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13 The Hard Problem: David Chalmers The Easy Problem: for him is the functional analysis of cognitive events from sensation/ perception to higher order cognition reasoning, categorization, thinking, etc. The HARD PROBLEM Claim: Phenomenal Consciousness our what it is like for me CANNOT be reduced to the functional scientific analysis described above.

14 What makes the hard problem hard and almost unique is that it goes beyond problems about performance and functions. To see this, note that even when we have explained the performance of all the cognitive and behavioral functions in the vicinity of experience perceptual discrimination, categorization, internal access, verbal report there still remains a further unanswered question: why is the performance of these functions accompanied by experience?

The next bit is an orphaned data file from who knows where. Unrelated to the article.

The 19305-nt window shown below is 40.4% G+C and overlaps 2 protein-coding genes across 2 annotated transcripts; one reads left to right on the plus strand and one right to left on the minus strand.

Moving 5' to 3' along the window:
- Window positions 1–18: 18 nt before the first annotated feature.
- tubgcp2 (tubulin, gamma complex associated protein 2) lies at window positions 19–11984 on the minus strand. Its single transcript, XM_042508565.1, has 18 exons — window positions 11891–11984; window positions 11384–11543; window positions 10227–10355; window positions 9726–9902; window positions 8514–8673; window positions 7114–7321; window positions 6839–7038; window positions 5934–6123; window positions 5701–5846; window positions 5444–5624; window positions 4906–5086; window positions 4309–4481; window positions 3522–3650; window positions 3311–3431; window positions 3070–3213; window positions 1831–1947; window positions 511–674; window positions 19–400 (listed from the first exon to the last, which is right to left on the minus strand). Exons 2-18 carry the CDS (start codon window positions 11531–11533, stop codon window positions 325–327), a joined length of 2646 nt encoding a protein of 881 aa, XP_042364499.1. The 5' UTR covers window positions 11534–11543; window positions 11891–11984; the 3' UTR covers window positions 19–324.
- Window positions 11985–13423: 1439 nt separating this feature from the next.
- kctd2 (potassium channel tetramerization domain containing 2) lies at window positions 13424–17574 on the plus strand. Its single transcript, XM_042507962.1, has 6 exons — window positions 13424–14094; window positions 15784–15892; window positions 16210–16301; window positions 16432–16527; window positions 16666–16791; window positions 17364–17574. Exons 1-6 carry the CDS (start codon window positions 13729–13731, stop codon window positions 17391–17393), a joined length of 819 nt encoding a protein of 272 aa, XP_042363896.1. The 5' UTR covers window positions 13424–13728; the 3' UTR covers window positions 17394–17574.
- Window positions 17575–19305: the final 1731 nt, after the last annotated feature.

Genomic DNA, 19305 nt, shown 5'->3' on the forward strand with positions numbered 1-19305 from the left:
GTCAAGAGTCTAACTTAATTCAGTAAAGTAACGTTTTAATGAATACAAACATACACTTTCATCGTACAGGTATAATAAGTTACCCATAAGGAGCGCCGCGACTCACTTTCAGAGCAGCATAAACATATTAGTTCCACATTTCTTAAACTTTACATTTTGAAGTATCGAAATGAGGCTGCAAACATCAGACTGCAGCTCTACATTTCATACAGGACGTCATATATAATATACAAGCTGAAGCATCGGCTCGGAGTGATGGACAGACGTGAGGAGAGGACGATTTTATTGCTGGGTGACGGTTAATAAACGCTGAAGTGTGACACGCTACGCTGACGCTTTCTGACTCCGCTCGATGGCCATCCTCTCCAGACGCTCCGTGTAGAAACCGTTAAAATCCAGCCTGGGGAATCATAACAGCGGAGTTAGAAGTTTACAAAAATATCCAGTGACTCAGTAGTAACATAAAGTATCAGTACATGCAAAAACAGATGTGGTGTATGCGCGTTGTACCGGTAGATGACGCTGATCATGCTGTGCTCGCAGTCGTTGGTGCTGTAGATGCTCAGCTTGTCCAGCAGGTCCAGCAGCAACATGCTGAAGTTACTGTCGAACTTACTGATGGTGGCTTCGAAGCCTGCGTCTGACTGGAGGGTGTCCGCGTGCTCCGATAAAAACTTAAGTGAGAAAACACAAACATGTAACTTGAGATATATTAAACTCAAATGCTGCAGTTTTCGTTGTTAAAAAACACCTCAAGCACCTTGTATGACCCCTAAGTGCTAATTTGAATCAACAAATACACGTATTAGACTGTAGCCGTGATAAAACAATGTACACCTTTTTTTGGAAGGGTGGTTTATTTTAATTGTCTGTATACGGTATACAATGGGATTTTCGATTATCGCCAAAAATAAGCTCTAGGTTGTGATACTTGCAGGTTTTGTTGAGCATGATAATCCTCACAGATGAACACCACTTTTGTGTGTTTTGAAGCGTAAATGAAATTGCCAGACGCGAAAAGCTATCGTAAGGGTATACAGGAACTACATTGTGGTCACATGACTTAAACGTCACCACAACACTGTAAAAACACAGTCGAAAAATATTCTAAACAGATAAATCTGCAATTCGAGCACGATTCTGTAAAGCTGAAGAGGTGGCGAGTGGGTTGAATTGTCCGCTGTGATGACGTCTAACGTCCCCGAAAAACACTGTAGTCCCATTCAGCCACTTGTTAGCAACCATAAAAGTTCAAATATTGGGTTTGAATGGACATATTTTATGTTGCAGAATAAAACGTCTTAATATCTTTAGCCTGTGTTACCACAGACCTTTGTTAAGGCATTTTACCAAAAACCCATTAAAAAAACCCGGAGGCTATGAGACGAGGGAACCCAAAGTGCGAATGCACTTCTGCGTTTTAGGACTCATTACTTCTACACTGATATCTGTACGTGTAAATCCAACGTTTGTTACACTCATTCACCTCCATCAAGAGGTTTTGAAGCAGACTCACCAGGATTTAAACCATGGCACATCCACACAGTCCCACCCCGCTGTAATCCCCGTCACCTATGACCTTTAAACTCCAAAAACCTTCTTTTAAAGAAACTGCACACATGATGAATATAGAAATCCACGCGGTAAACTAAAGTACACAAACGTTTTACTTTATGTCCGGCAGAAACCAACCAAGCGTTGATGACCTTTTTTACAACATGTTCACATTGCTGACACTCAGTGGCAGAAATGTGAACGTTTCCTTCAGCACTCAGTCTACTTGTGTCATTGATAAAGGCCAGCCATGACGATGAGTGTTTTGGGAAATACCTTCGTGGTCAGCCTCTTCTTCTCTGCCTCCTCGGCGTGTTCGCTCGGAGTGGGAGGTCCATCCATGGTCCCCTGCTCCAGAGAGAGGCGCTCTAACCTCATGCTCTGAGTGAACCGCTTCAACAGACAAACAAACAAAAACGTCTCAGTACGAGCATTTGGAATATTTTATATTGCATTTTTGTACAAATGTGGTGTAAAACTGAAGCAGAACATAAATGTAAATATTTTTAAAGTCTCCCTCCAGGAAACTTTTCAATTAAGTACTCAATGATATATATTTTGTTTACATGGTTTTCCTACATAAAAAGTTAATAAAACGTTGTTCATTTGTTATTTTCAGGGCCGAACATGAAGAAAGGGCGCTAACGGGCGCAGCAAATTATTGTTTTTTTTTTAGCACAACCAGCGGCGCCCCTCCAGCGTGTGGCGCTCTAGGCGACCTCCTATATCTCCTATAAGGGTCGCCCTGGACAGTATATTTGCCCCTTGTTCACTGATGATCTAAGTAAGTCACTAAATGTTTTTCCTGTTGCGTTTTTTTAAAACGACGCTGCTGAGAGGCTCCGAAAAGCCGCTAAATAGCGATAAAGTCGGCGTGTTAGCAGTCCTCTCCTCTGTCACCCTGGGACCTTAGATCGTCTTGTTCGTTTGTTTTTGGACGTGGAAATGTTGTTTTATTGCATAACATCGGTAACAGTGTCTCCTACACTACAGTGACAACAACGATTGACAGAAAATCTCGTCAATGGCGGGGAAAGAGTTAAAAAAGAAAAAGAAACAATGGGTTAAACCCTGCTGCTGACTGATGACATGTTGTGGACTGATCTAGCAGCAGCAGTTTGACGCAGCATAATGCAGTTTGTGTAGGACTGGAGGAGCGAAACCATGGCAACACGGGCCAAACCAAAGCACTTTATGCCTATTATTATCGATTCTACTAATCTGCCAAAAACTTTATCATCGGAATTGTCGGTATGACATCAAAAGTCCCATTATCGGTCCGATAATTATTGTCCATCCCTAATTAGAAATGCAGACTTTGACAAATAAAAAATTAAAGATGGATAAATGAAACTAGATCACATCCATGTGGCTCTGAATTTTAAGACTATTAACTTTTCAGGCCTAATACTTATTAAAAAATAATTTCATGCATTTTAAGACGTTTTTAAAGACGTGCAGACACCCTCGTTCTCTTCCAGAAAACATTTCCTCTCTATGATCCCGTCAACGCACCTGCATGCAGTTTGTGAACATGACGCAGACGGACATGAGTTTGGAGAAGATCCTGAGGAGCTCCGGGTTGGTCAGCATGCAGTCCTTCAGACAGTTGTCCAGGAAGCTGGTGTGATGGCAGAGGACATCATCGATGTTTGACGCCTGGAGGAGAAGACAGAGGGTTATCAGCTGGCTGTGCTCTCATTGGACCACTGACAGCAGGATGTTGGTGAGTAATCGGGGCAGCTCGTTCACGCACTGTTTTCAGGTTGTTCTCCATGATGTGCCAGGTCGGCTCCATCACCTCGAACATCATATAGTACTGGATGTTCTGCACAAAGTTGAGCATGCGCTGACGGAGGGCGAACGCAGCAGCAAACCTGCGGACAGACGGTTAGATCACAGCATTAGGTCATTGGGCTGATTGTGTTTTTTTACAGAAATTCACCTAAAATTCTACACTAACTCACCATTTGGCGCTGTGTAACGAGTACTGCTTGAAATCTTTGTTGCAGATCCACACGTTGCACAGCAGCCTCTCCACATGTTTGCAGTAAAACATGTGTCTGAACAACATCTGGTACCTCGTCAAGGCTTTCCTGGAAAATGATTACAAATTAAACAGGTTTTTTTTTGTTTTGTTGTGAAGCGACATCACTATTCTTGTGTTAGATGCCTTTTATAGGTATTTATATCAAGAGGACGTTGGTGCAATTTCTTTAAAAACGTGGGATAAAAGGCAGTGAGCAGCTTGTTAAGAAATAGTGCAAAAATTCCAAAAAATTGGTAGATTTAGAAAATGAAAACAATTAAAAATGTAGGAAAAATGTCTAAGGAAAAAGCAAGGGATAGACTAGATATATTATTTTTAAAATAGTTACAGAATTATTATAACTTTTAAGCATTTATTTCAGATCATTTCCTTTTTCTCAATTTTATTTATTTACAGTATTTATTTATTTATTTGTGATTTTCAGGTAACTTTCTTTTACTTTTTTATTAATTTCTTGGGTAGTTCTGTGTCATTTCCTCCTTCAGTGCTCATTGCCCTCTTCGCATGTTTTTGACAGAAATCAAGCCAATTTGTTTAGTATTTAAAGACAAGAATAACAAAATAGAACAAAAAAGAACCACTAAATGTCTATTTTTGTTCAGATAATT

15 What Experiences Is He Talking About? Visual: the colors of a sunset that impact me in a subjective personal way. Auditory: Music can be analyzed by notes and tones and even at the physics level, but my personal feel of it, what it is like for me, seems to go beyond this. Conscious Thoughts: some have strong subjective components; some don t: thoughts one thinks to oneself and stream of consciousness seem to have a personal feel.

16 Awareness of Self: that background HUM that is somehow fundamental to consciousness and is there when other components are not, a DEEPER PHENOMENAL EXPERINCE OF ME. Nagel (1974) and What Is It Like To Be A Bat? : Short Version: Reflecting on what it is like to be a bat, no amount of objective data about brain mechanisms, biochemistry, evolutionary history, etc. will allow us to experience what is like for a bat to hunt by echolocation on a dark night.